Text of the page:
Suspected Shooting of a Whooping Crane in Aransas Bay, Texas

The U.S. Fish and Wildlife Service and Texas Parks and Wildlife Department have announced the recent death of an Endangered Whooping Crane in Texas. With just over 300 birds in the western population, every bird is critical for the survival and health of the species. Photo by Dave & Liz Smith

Media Contact: media@savingcranes.org, 608-356-9462

Only two weeks after the announcement of a tragic Whooping Crane shooting in Louisiana this fall, the U.S. Fish & Wildlife Service and Texas Parks & Wildlife Department (TPWD) have announced the recent death of a Whooping Crane in Texas, also likely due to a shooting. The crane was found on January 4, 2015 along the central Texas coast near Sand Lake in Aransas Bay. ICF is contributing to a $27,500 reward pledged for information leading to a conviction for this crime. Click here to read the USFWS’ press release.

“The killing of a Whooping Crane in Texas is unforgivable,” said Dr. Elizabeth Smith, ICF Texas Program Director. “As this population struggles to survive in the face of climate change, coastal development, fresh-water shortages, and other threats, we must protect these iconic birds from senseless and preventable acts of vandalism.”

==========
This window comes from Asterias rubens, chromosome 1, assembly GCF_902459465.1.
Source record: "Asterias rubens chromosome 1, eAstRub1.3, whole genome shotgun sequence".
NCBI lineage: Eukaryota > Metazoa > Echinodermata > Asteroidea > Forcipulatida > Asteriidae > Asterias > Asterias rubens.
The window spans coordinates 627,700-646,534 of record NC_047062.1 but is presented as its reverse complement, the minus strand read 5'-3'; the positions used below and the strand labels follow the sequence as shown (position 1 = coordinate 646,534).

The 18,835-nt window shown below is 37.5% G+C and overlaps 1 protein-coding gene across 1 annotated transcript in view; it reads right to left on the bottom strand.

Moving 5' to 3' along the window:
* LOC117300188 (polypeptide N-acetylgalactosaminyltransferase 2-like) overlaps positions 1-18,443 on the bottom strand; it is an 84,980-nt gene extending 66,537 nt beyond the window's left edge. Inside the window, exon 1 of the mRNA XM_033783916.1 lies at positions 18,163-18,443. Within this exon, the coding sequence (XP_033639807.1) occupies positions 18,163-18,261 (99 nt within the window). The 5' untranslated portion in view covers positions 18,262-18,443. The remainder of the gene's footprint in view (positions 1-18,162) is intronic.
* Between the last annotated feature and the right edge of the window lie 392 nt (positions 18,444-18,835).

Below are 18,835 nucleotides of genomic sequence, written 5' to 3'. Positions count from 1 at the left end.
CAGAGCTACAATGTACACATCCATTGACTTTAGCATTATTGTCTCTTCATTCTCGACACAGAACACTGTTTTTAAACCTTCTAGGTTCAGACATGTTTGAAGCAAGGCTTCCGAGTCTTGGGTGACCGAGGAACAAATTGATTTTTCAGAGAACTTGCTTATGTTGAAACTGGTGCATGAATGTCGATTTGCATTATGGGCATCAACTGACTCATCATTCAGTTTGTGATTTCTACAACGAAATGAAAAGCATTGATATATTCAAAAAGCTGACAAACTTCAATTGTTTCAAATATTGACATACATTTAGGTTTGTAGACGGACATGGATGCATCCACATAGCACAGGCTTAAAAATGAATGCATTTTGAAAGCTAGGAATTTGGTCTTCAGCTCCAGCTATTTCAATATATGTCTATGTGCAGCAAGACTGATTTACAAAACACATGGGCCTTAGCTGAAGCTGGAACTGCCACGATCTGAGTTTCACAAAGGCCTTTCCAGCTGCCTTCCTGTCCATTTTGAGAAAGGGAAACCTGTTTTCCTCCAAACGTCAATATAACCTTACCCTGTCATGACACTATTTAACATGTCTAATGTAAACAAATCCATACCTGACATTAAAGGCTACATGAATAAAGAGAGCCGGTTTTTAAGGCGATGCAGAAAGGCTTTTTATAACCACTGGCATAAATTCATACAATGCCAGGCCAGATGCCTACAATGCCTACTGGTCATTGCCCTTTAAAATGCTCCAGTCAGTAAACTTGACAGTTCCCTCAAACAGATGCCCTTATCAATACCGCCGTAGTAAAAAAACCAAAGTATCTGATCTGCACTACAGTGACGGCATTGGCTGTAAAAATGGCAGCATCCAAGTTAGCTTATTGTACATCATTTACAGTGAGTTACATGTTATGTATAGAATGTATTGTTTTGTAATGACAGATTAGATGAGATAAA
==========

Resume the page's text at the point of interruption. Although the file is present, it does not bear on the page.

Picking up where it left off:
In the face of such tragedy, ICF’s collaborative work with partners in Texas includes increasing public awareness of this rarest crane in the world. ICF has partnered with the TPWD, San Antonio Bay Partnership, and others to install educational signage at 18 public access areas and boat ramps within the Whooping Crane’s wintering area in the Aransas and San Antonio Bays (below, click on the image to enlarge).

Game or Non-game Species?ICF staff are currently conducting an inventory to identify signs for replacement, as well as locating potential new sites for signage within the Lavaca-Matagorda Bays to the northeast. Each winter, more Whooping Cranes are documented in this new area and are staying for longer periods – an indication of the population’s expansion along the Texas coast.  Proactive awareness activities such as these are linked to ICF’s continuing work to identify potential new crane habitats under future sea-level rise and changing climate conditions.

What can you do to help?

Make a gift to support ICF’s Whooping Crane education and conservation efforts, and share this video, Help Us Save the Whooping Crane, to spread the word that disturbing, harassing or killing Whooping Cranes is a crime: